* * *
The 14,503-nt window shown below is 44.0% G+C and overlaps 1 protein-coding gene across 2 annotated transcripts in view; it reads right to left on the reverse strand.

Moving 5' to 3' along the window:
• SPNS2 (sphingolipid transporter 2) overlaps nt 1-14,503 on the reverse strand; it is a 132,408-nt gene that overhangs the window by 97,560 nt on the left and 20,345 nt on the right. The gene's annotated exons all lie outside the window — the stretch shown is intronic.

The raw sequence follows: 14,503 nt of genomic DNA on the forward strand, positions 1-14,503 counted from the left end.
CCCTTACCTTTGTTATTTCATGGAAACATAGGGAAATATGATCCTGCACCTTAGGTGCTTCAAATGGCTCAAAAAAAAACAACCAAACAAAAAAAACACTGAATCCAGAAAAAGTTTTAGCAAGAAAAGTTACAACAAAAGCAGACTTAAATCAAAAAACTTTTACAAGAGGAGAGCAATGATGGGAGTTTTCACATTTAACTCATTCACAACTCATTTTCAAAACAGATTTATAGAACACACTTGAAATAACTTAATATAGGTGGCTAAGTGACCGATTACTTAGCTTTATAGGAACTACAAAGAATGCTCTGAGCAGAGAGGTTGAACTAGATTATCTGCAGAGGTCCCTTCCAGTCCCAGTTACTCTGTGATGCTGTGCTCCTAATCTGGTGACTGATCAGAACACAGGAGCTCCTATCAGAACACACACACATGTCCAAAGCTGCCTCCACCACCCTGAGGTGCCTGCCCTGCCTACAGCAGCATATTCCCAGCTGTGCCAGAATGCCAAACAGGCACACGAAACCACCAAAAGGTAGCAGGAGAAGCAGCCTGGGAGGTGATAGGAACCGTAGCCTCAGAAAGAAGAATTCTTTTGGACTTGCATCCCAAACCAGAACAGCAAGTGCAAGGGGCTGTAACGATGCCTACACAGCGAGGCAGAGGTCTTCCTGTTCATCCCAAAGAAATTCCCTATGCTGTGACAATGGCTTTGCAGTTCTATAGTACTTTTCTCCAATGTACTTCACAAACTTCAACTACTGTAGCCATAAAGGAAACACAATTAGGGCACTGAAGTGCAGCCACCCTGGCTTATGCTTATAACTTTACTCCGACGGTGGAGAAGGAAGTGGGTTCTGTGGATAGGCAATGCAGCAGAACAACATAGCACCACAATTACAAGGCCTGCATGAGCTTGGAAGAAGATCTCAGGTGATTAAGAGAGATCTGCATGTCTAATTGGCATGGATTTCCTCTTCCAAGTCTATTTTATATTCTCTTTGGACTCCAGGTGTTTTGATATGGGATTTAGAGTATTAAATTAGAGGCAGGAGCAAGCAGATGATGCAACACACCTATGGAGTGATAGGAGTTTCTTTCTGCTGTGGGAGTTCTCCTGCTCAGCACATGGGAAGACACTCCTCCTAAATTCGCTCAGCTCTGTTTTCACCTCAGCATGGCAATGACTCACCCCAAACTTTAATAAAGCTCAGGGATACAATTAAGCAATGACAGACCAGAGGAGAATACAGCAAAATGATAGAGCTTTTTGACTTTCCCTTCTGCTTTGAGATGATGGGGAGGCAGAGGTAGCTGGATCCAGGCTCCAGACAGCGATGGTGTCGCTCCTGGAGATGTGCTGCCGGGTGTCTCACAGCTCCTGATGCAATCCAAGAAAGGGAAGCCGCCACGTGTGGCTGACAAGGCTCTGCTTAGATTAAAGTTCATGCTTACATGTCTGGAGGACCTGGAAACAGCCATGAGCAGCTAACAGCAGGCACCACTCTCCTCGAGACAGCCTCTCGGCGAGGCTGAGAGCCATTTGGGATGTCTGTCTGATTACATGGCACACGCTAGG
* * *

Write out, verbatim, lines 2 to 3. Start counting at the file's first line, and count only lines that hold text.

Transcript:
Moving 5' to 3' along the window:
• SPNS2 (sphingolipid transporter 2) overlaps nt 1-14,503 on the reverse strand; it is a 132,408-nt gene that overhangs the window by 97,560 nt on the left and 20,345 nt on the right. The gene's annotated exons all lie outside the window — the stretch shown is intronic.